Old stuff out west: The Palace of the Governors in Santa Fe

 

From Wikimedia Commons.

When we think of old buildings in the United States, we think of the east: Boston, Philadelphia, Jamestown. Instead, we should think of the Southwest. Taos and Acoma Pueblos are pre-Columbian and still occupied today. And the New Mexico Governor’s Palace in Santa Fe was built in 1610 and housed local leaders until 1909.  By contrast, Thomas Jefferson’s Monticello was built in 1772. The Palace of the Governors has a century and a half on it. New Mexico is the fourth youngest state, gaining statehood in 1912. I’ve always thought of the southwest as a new area, barring poorly recorded native activity, a region discovered in the era of Cowboys and Ranches and the Indian wars of the 1800s. Visiting the Palace of the Governors reminded me what a rich history our southwest has.

The Spanish came to New Mexico in 1598. They established the capitol in Santa Fe in 1609, building the Governor’s Palace in 1610. New Mexico was a part of Spain until 1821. It was then part of Mexico until 1848, when it became a part of the United States following the Mexican-American War. So New Mexico was a part of Spain for half a century longer than it’s been a part of the US.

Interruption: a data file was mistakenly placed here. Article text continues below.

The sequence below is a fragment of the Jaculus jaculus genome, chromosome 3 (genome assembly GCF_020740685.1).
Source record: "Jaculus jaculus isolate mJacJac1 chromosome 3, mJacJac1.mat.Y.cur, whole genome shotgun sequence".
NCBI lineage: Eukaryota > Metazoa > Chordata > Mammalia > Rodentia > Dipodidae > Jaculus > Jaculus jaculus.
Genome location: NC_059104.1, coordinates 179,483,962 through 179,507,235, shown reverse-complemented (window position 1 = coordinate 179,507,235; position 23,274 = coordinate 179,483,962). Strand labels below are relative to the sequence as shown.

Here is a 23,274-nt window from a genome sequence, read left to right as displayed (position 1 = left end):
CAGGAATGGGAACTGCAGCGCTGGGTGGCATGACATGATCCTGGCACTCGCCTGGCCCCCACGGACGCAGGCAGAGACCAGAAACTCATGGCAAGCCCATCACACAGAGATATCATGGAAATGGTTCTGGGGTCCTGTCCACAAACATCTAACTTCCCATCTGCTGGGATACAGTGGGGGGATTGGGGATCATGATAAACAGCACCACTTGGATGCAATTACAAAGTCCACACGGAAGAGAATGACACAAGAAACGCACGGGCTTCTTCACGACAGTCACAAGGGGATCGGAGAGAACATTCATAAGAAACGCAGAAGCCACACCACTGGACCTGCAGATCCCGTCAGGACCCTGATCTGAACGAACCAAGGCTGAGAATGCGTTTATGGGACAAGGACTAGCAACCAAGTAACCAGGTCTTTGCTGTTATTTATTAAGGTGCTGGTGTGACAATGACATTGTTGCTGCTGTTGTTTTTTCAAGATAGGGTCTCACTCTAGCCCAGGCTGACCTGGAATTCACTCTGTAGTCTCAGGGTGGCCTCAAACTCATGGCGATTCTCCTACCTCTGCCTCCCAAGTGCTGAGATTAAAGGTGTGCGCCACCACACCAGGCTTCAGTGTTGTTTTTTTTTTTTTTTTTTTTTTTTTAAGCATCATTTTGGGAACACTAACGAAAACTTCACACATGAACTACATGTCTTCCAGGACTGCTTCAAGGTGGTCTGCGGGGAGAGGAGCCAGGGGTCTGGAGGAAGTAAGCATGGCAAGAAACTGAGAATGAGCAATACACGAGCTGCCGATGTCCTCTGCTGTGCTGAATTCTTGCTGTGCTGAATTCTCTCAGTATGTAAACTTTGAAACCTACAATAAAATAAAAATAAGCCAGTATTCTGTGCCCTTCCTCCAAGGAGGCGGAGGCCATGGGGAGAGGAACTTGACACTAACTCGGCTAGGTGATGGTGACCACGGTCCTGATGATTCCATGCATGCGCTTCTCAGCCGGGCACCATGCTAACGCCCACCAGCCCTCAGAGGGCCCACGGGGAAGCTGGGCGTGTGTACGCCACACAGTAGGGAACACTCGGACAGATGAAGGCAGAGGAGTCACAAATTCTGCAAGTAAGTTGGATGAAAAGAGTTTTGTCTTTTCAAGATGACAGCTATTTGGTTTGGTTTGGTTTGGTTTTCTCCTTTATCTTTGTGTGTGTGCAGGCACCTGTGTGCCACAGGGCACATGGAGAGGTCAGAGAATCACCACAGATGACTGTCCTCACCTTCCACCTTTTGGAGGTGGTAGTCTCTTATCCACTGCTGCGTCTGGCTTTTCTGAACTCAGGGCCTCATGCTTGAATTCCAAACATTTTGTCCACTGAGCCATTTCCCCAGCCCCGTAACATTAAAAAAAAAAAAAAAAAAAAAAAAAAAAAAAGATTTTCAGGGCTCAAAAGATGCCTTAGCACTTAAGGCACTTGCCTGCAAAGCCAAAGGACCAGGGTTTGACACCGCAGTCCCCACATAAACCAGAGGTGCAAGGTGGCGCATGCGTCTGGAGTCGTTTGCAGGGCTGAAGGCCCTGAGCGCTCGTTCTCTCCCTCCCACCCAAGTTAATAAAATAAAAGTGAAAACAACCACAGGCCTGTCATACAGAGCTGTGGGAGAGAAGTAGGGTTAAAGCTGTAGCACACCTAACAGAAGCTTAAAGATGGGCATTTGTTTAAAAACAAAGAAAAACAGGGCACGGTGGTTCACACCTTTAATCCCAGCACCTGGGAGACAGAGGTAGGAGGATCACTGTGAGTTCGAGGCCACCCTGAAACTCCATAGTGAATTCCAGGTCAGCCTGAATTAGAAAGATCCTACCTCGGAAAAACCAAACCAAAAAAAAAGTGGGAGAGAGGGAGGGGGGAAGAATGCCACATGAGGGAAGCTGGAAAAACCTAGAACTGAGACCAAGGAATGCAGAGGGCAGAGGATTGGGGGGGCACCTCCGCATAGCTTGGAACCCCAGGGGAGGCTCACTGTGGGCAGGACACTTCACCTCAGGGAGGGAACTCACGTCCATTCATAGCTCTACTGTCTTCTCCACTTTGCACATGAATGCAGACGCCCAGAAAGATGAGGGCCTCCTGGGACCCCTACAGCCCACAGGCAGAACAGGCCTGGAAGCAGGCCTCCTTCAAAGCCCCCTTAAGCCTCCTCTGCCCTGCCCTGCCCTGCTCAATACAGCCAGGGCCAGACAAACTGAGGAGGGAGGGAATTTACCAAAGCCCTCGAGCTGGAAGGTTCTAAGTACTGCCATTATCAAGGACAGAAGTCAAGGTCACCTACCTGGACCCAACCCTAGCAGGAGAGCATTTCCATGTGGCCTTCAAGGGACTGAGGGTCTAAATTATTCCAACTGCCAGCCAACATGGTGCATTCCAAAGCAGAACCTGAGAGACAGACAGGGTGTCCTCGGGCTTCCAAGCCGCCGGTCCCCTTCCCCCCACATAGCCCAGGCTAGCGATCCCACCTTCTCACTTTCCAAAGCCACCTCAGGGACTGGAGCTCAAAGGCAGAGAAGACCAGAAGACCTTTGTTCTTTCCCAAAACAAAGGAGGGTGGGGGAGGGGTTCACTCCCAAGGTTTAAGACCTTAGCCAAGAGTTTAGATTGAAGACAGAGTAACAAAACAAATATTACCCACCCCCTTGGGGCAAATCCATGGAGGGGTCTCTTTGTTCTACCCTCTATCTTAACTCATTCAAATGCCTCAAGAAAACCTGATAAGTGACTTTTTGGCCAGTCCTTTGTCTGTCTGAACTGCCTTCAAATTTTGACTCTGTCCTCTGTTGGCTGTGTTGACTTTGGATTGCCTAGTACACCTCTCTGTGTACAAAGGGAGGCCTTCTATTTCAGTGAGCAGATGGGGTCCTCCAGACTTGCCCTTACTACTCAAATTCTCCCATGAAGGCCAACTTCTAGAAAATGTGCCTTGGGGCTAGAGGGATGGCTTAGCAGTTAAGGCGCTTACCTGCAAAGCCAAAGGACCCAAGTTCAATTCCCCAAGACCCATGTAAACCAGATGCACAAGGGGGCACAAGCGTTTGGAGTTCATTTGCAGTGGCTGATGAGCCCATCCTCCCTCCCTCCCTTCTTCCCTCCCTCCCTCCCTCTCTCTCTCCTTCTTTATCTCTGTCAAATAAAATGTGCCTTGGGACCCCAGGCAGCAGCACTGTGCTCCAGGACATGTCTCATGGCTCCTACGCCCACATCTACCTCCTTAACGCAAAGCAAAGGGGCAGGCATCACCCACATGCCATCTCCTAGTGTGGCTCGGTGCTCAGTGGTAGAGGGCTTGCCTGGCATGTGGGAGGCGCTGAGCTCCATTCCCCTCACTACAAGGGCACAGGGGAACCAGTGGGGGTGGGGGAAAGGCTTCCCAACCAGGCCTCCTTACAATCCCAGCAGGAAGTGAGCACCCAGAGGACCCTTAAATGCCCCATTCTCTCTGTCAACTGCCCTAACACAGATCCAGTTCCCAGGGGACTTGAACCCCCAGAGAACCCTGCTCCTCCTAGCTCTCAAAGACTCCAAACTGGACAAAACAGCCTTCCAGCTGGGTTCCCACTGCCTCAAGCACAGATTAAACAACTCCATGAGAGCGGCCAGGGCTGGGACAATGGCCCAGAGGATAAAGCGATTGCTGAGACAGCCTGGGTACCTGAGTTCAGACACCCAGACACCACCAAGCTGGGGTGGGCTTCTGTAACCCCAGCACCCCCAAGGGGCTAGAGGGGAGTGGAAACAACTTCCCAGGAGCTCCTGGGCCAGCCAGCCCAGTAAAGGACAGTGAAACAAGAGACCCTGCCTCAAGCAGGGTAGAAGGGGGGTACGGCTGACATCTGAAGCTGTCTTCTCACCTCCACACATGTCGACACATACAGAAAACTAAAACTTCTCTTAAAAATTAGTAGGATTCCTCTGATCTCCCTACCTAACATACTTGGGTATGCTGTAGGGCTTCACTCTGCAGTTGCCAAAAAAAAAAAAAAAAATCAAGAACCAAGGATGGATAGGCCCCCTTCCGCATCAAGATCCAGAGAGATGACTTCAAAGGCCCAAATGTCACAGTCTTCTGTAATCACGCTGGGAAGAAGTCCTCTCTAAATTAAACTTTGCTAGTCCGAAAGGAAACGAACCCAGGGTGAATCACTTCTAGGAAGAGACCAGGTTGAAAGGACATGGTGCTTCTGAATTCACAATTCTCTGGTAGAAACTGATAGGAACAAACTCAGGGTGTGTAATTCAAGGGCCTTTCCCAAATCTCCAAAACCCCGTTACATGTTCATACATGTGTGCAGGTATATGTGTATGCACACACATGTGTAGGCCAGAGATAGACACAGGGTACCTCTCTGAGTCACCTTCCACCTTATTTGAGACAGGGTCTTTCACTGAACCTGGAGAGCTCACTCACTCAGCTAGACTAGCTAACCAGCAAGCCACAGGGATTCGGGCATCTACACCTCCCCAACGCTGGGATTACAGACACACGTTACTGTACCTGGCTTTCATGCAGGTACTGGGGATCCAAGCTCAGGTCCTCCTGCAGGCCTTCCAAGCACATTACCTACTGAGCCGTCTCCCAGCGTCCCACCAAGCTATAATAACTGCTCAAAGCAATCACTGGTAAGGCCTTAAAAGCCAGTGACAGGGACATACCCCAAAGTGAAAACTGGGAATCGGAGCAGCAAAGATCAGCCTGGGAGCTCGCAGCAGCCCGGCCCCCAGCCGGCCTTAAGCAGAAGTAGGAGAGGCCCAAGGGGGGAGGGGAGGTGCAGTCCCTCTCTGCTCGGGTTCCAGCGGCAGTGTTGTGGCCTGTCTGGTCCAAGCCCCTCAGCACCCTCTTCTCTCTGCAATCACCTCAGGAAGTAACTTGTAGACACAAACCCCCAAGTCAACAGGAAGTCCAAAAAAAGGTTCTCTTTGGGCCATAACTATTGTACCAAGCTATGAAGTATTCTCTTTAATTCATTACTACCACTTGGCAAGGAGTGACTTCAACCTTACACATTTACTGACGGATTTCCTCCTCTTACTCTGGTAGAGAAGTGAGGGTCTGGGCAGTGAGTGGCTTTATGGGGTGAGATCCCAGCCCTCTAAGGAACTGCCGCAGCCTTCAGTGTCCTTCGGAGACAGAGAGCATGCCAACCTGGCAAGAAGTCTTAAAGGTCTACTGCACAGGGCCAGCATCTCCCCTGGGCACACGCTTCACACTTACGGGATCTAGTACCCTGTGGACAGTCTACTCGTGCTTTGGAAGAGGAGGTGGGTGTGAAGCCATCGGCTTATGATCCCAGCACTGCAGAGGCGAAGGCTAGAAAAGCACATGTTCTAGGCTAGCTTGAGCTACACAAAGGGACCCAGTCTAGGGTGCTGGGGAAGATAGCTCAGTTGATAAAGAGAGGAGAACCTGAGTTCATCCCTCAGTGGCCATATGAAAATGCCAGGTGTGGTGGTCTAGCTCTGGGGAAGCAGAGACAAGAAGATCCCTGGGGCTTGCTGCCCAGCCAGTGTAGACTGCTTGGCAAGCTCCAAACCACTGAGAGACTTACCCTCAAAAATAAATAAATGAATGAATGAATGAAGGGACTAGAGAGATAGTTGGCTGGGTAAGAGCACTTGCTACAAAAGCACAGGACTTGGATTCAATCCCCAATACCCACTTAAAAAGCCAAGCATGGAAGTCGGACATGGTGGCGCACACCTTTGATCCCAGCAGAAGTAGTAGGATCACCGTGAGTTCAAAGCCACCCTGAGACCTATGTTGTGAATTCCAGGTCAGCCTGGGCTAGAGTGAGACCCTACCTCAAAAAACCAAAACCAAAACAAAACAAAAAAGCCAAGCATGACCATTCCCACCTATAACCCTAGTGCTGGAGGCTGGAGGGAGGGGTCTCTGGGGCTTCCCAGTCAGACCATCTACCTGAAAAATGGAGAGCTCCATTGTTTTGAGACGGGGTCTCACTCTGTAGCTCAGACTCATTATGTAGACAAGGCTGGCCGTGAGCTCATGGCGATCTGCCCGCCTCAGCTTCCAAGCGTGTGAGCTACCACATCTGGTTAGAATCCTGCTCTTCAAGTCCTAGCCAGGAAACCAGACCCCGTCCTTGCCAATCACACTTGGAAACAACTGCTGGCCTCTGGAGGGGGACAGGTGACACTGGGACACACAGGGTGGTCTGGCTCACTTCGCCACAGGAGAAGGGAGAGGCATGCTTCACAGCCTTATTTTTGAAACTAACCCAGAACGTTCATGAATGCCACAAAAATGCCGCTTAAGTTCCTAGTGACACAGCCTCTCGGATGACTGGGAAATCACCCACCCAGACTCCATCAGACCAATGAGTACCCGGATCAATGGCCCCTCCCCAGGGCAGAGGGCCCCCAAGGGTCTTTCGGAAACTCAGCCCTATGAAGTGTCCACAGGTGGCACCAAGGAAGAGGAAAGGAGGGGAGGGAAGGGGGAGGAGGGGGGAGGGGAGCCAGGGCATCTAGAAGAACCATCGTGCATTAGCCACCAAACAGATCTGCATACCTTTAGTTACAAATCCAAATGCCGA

Much of this tumultuous history revolves around the Governor’s Palace. In 1680, the Pueblo Indians’ revolted against Spanish Rule and took the Palace for 12 years. Governor Lew Wallace wrote Ben Hur as the sitting governor of New Mexico Territory in the Palace. This video tells the tale of Bernardo López de Mendizábal, territorial governor from 1659-1660, and his wife, Teresa de Aguilera y Roche. After criticizing the Spanish government, the Inquisition arrested them on suspicion of being crypto-Jews (this term is another wild piece of history all by itself). He died quickly in custody in Mexico City, Teresa wrote about her life in New Mexico.

Today, the palace is a history museum. You can see the various ways the palace has been modified over the years. You can look at the exhaustive list of governors that ruled from the palace. It’s impossible not to feel the immensity of the history in that list. New Mexico was the frontier for a long time, not just in the United States. And living in New Mexico today one feels that spirit.

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